A new app that claims to reveal whether you are too stoned to drive has been released.?Just like drink driving, drug driving is illegal in many US states and the UK – but often only if there’s a certain amount of the substance detected in your system.?In some US states, confusion has arisen as a result of the decriminalisation of cannabis use.
But the new My Canary app, currently only available for iPhone, claims to help drivers make an informed decision before getting behind the wheel.
‘My Canary is the first app to give consumers the scientific information they need to honestly and accurately evaluate their personal performance, privately, anytime, and anywhere,’ said Allen St. Pierre, Executive Director of Norml, the company behind the app.
Unsurprisingly, Norml’s purpose is to influence public opinion ‘to legalise the responsible use of marijuana.’
The app runs through a series of on-screen tests to asses your suitability to drive.
These include remembering a sequence of numbers, playing a game of whack-a-mole, balancing on one foot and estimating a time period of 20 seconds.
Your aggregated score will then be compared to an average score collected from sober people and you will be awarded a red, yellow or red traffic light to asses your level of functioning.
You can also record a personal baseline to improve the accuracy of the assessment, the company said.
Just like drink driving, drug driving is illegal in many states in the USA and the UK – but often only if there’s a certain amount of the substance detected in your system
‘My Canary is the culmination of 60 years of combined technical and legal experience and thousands of peer-reviewed studies, including Nasa, NHTSA (National Highway Traffic Safety Administration), and DOD (US Department of Defence) research, as well as upon thousands of studies specific to cannabis’ acute impact on cognitive and psychomotor functioning,’ said Marc Silverman, Canary’s developer.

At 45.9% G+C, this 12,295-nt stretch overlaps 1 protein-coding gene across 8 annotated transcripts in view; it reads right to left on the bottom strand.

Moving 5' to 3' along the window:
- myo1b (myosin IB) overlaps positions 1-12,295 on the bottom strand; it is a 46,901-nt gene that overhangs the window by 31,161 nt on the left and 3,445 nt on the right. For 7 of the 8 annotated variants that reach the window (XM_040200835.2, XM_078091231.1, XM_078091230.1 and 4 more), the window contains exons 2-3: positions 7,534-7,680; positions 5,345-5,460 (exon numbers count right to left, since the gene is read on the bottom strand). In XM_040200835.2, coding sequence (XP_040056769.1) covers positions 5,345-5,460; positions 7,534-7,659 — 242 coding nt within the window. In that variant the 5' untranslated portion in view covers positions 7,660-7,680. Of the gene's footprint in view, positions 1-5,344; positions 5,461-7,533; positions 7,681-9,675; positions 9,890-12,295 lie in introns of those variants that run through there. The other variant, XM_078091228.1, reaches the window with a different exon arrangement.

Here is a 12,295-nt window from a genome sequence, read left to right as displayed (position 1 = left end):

‘My Canary measures key performance indicators that may be impacted by potentially impairing substances, including marijuana, while respecting users’ privacy. My Canary doesn’t share users personal data with anyone.’
While common sense – and the law – might dictate that is never a good idea to drive after smoking cannabis, there are difficulties associated with testing users’ suitability to drive that are different to drink driving tests.
A guide to using the new health and lifestyle app: My Canary
Alcohol?breathalysers?generally give a good idea of how suitable the subject is to drive, as alcohol enters and leaves the bloodstream quickly, but it is not so simple when it comes to detecting cannabis.
According to the National Highway Traffic Safety Administration’s?guidelines:?’Positive test results generally indicate use within 1-3 days; however, the detection window could be significantly longer following heavy, chronic, use.’
Leonard Frieling,?the first Chair of the Colorado Bar Association Marijuana Law Committee, and member of the Norml legal committee, said:
‘The identification of THC in blood is poorly associated with users’ impairment of performance,’ said Leonard Frieling, a published author on the impact of marijuana on functioning and an attorney of 39 years.
‘Canary is the first app to use performance science to help marijuana users consume more responsibly, ‘ he said.
He added: ‘Of great importance is that Canary is not limited to marijuana’s impact, alcohol’s impact, or any specific cause of behavioral impairment. What we all need to know, on the spot, is are we functioning up to our personal “normal” standards?’
A report by Reuters this month claimed there are a number of commercial cannabis?breathalysers?in development to be sold to law enforcement, but that they too are facing difficulties with detection, as?the?drug is slower to enter and slower to leave the bloodstream than alcohol.
Another difficulty is that states have set varying limits fo rhow much THC – the active ingredient in the drug – is allowed in the blood while driving.
Washington and Montana have set a limit of 5 nanograms/milliliter (ng/mL), while Pennsylvania has a 1 ng/mL limit, according to Reuters.